Every 131 minutes, someone in Canada dies by suicide. With 4,400 deaths in Canada annually, more people than the population of Invermere are dying by suicide each year. Despair is the ninth highest cause of death in the country.

For Sandra Naconechny, the statistics are personal. She was nearly one of them.

Ms. Naconechny spent two years after her daughter was born in a deep fog of hopelessness. She was so miserable that despite seeing her doctor, multiple counsellors and a psychiatrist, she couldn’t turn off the thoughts that kept insisting she would be better off dead.

Three times – afraid of what she might do – she went to the hospital and begged for help. Not understanding the severity of her distress, the doctors sent her home each time.

“All three times that I went to the hospital the day before, I went back in an ambulance,” she said.

The last time Ms. Naconechny attempted to take her life, on Saturday, January 13th, her survival instinct kicked in and she called the RCMP who found her and accompanied her ambulance to the hospital.

“Waking up in the hospital was so scary. I felt guilty. It felt so unreal to have gotten to that point,” she said.

When she was released, her police escort wouldn’t let her leave. Instead the officer decided to take Ms. Naconechny to jail for her own protection while she sobered up.

Although she was initially furious about being locked up, Ms. Naconechny is now grateful to the officer who kept her from further harm.

A few weeks after the officer made sure she would survive the night, Ms. Naconechny checked herself into rehab at a centre in Kelowna.

There she received the level of support she had been longing for and took the opportunity to do an accounting of her life, examining her past and the course of events that shaped her life.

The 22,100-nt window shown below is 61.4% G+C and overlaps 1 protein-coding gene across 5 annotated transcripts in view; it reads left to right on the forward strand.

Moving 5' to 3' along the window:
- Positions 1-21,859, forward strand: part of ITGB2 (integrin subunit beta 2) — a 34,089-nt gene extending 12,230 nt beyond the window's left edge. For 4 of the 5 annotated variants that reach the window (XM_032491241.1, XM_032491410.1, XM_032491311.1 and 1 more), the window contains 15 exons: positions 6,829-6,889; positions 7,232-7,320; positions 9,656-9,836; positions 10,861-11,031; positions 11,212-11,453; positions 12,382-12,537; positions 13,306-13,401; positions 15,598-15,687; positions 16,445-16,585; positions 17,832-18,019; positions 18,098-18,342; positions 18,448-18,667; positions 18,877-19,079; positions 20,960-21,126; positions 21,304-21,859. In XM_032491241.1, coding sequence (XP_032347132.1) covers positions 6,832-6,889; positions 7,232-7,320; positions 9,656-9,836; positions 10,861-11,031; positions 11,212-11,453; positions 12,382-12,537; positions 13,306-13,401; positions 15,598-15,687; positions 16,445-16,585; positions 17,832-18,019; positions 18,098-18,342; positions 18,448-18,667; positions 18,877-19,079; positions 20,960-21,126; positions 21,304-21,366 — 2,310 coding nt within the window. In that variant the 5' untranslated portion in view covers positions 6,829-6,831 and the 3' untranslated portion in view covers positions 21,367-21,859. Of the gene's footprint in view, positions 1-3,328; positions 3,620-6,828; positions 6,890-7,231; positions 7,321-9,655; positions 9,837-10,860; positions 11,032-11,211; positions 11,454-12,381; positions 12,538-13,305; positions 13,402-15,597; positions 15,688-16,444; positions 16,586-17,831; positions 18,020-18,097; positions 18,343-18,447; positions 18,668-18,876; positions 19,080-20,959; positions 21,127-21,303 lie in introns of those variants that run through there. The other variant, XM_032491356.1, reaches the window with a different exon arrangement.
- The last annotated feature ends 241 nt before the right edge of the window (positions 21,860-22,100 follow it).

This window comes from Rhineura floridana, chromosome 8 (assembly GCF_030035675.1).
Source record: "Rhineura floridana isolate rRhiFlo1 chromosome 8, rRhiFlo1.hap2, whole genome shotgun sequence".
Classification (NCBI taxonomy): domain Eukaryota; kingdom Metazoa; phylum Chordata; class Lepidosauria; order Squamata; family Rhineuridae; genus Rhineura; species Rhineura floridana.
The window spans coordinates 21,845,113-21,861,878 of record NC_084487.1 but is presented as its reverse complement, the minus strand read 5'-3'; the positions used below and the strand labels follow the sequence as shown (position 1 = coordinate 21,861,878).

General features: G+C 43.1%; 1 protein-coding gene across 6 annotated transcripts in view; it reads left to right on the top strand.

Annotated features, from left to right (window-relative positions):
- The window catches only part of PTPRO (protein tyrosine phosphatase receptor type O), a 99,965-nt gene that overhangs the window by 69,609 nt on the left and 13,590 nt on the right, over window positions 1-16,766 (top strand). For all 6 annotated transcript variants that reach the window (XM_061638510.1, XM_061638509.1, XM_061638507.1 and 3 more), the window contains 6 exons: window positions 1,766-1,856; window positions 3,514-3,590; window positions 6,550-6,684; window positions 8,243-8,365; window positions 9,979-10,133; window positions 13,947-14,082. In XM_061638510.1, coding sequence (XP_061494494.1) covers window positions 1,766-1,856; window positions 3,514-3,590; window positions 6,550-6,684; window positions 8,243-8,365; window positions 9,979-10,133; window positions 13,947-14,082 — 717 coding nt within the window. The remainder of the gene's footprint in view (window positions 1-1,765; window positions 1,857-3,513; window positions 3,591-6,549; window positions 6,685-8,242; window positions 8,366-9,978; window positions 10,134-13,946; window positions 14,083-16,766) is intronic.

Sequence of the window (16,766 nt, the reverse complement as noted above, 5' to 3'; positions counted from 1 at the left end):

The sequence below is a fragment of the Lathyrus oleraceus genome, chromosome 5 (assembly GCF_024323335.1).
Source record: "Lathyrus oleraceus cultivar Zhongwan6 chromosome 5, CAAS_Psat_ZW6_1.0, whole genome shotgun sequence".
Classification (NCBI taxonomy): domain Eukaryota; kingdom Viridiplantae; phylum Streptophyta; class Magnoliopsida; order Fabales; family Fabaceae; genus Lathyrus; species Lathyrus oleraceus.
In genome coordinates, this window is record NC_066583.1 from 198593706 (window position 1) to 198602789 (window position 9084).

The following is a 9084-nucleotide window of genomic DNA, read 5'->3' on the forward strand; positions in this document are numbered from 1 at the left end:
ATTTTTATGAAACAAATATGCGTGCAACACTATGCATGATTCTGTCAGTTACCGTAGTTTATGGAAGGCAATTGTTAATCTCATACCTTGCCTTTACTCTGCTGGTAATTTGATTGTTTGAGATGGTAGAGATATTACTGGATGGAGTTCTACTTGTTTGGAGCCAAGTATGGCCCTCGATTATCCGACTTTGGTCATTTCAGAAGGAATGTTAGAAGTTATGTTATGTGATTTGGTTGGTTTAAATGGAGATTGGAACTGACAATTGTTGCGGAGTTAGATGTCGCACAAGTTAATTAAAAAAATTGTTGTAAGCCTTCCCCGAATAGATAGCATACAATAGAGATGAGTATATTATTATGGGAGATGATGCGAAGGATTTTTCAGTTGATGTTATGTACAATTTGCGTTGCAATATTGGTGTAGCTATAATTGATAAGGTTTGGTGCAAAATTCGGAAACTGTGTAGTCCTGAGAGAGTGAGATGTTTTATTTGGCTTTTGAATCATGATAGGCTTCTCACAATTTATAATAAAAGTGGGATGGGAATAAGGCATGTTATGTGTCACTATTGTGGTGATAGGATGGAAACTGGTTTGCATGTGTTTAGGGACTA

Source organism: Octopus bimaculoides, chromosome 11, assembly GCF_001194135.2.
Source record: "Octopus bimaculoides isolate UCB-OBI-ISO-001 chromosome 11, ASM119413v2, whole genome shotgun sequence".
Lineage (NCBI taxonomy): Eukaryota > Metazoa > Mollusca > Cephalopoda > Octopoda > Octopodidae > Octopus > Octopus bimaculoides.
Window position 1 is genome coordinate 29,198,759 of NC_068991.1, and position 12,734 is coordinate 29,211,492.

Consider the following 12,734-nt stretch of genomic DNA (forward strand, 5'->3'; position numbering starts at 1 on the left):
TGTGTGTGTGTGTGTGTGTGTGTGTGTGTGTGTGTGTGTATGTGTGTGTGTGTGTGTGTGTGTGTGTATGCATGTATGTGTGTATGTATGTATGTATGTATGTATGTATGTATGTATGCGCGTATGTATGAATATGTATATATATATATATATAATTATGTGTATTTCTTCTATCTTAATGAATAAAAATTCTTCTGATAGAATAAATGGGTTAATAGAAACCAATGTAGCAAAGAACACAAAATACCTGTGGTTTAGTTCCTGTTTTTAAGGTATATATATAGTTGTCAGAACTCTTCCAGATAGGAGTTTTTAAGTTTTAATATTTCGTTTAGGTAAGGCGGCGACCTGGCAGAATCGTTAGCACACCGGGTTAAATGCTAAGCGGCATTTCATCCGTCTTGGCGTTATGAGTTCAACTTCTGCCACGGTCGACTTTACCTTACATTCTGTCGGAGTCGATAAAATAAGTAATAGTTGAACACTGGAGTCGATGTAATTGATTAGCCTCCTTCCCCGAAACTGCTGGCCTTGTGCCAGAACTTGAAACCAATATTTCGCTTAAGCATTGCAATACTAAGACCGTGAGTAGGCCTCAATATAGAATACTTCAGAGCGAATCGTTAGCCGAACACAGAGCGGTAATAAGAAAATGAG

Before that she felt like her support workers only wanted to talk about the present instead of delving into her past and the root causes of her misery.

“I never felt like I was getting the help I needed,” she said. “You have to trust your gut and keep fighting for yourself.”

Now finished treatment, off medication and out of a toxic relationship, Ms. Naconechny can see more clearly. She no longer has suicidal thoughts or erratic mood swings.

“Despite everything, I’m actually really happy and doing really good,” she said, smiling in the sun and looking like the picture of perfect health.

Ms. Naconechny said she wanted to share her story and insisted on putting her name to it because she’s learned the secret of healing: that secrets should be spoken.

“We just want people to see the perfect stuff that we don’t always have the conversation about what’s not good until it’s really, really not good,” she said, adding that talking about her past and owning what she went through helped her accept it and let go.

“If somebody else can get something out of this to help them – amazing,” she said.

She recommends that others who are struggling make themselves a priority and invest in the care they need.

“Find someone who will listen and take it seriously,” she said. “Find the person or the resources that are going to help you.”

The resources Ms. Naconechny found helpful included support offered through the Columbia Valley Family Dynamix Association, the Columbia Valley Women’s Resource Centre, East Kootenay Addiction Services Society, the local RCMP and her treatment centre in Kelowna, which is operated by The Bridge Youth And Family Services.

Michele Neider, a director with Family Dynamix, said the organization offers a variety of programs to support individuals, families and youth.

“We really try to have an entire view of the situation so we can best help the individual or the family,” she said.

While some clients come to Family Dynamix through referrals, anyone is welcome to drop in.

“They can definitely just show up and say ‘I need help’ and take it from there,” she said.

If you are in immediate danger, call 911.

Sergeant Darren Kakuno, Detachment Commander for the Columbia Valley RCMP, said: “If we feel someone is a risk to themselves or others due to a mental illness or crisis our priority is to bring them to a physician for assessment.”

For a listing of additional resources and more information, visit the Canadian Association for Suicide Prevention’s website at suicideprevention.ca and click on ‘Need Help.’

24 hour crisis lines

Suicide support: 1-800-SUICIDE (1-800-784-2433)

Mental health support: 310-6789 (no need to dial an area code)

Kids Help Phone: 1-800-668-6868

Aboriginal crisis support:

adult line: 250-723-4050

child/teen line: 250-723-2040